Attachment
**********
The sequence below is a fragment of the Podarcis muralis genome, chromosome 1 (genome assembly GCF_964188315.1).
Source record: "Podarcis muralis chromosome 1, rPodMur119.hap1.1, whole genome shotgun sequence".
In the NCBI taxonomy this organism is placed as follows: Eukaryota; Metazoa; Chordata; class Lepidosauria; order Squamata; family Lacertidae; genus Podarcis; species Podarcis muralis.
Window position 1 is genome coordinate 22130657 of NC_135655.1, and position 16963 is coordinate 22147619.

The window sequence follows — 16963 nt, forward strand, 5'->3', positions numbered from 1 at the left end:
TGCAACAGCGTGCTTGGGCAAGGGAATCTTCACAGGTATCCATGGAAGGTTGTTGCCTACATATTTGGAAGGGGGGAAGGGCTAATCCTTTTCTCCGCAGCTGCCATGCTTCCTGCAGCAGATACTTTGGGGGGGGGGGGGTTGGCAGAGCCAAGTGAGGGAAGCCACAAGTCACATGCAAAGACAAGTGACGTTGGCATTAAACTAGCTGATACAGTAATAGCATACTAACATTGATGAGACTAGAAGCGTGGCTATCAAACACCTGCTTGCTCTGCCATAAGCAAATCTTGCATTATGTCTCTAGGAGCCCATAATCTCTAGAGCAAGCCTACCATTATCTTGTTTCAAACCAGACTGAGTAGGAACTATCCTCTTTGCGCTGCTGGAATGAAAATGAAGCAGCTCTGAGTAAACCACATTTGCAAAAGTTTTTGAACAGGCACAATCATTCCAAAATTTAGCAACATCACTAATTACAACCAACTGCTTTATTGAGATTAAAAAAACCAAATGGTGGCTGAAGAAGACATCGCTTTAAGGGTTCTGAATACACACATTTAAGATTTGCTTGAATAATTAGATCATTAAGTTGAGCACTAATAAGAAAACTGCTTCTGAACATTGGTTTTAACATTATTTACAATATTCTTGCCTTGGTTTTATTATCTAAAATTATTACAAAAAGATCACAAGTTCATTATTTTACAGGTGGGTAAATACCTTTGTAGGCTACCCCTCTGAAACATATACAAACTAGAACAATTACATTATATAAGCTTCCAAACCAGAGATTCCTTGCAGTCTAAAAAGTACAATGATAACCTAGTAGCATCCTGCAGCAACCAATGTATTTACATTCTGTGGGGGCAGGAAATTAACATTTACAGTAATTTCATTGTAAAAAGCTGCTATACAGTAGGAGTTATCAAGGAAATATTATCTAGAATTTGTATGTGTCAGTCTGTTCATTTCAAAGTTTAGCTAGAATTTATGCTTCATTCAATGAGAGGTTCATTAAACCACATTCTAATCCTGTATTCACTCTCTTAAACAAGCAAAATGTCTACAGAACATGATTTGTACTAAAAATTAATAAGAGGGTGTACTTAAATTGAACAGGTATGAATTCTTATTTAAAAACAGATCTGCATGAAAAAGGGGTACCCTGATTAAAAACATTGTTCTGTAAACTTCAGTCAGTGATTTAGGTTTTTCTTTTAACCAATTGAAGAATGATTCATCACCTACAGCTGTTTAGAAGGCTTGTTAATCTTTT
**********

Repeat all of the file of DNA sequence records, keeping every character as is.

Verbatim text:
The sequence below is a fragment of the Podarcis muralis genome, chromosome 1 (genome assembly GCF_964188315.1).
Source record: "Podarcis muralis chromosome 1, rPodMur119.hap1.1, whole genome shotgun sequence".
In the NCBI taxonomy this organism is placed as follows: Eukaryota; Metazoa; Chordata; class Lepidosauria; order Squamata; family Lacertidae; genus Podarcis; species Podarcis muralis.
Window position 1 is genome coordinate 22130657 of NC_135655.1, and position 16963 is coordinate 22147619.

The window sequence follows — 16963 nt, forward strand, 5'->3', positions numbered from 1 at the left end:
TGCAACAGCGTGCTTGGGCAAGGGAATCTTCACAGGTATCCATGGAAGGTTGTTGCCTACATATTTGGAAGGGGGGAAGGGCTAATCCTTTTCTCCGCAGCTGCCATGCTTCCTGCAGCAGATACTTTGGGGGGGGGGGGGTTGGCAGAGCCAAGTGAGGGAAGCCACAAGTCACATGCAAAGACAAGTGACGTTGGCATTAAACTAGCTGATACAGTAATAGCATACTAACATTGATGAGACTAGAAGCGTGGCTATCAAACACCTGCTTGCTCTGCCATAAGCAAATCTTGCATTATGTCTCTAGGAGCCCATAATCTCTAGAGCAAGCCTACCATTATCTTGTTTCAAACCAGACTGAGTAGGAACTATCCTCTTTGCGCTGCTGGAATGAAAATGAAGCAGCTCTGAGTAAACCACATTTGCAAAAGTTTTTGAACAGGCACAATCATTCCAAAATTTAGCAACATCACTAATTACAACCAACTGCTTTATTGAGATTAAAAAAACCAAATGGTGGCTGAAGAAGACATCGCTTTAAGGGTTCTGAATACACACATTTAAGATTTGCTTGAATAATTAGATCATTAAGTTGAGCACTAATAAGAAAACTGCTTCTGAACATTGGTTTTAACATTATTTACAATATTCTTGCCTTGGTTTTATTATCTAAAATTATTACAAAAAGATCACAAGTTCATTATTTTACAGGTGGGTAAATACCTTTGTAGGCTACCCCTCTGAAACATATACAAACTAGAACAATTACATTATATAAGCTTCCAAACCAGAGATTCCTTGCAGTCTAAAAAGTACAATGATAACCTAGTAGCATCCTGCAGCAACCAATGTATTTACATTCTGTGGGGGCAGGAAATTAACATTTACAGTAATTTCATTGTAAAAAGCTGCTATACAGTAGGAGTTATCAAGGAAATATTATCTAGAATTTGTATGTGTCAGTCTGTTCATTTCAAAGTTTAGCTAGAATTTATGCTTCATTCAATGAGAGGTTCATTAAACCACATTCTAATCCTGTATTCACTCTCTTAAACAAGCAAAATGTCTACAGAACATGATTTGTACTAAAAATTAATAAGAGGGTGTACTTAAATTGAACAGGTATGAATTCTTATTTAAAAACAGATCTGCATGAAAAAGGGGTACCCTGATTAAAAACATTGTTCTGTAAACTTCAGTCAGTGATTTAGGTTTTTCTTTTAACCAATTGAAGAATGATTCATCACCTACAGCTGTTTAGAAGGCTTGTTAATCTTTT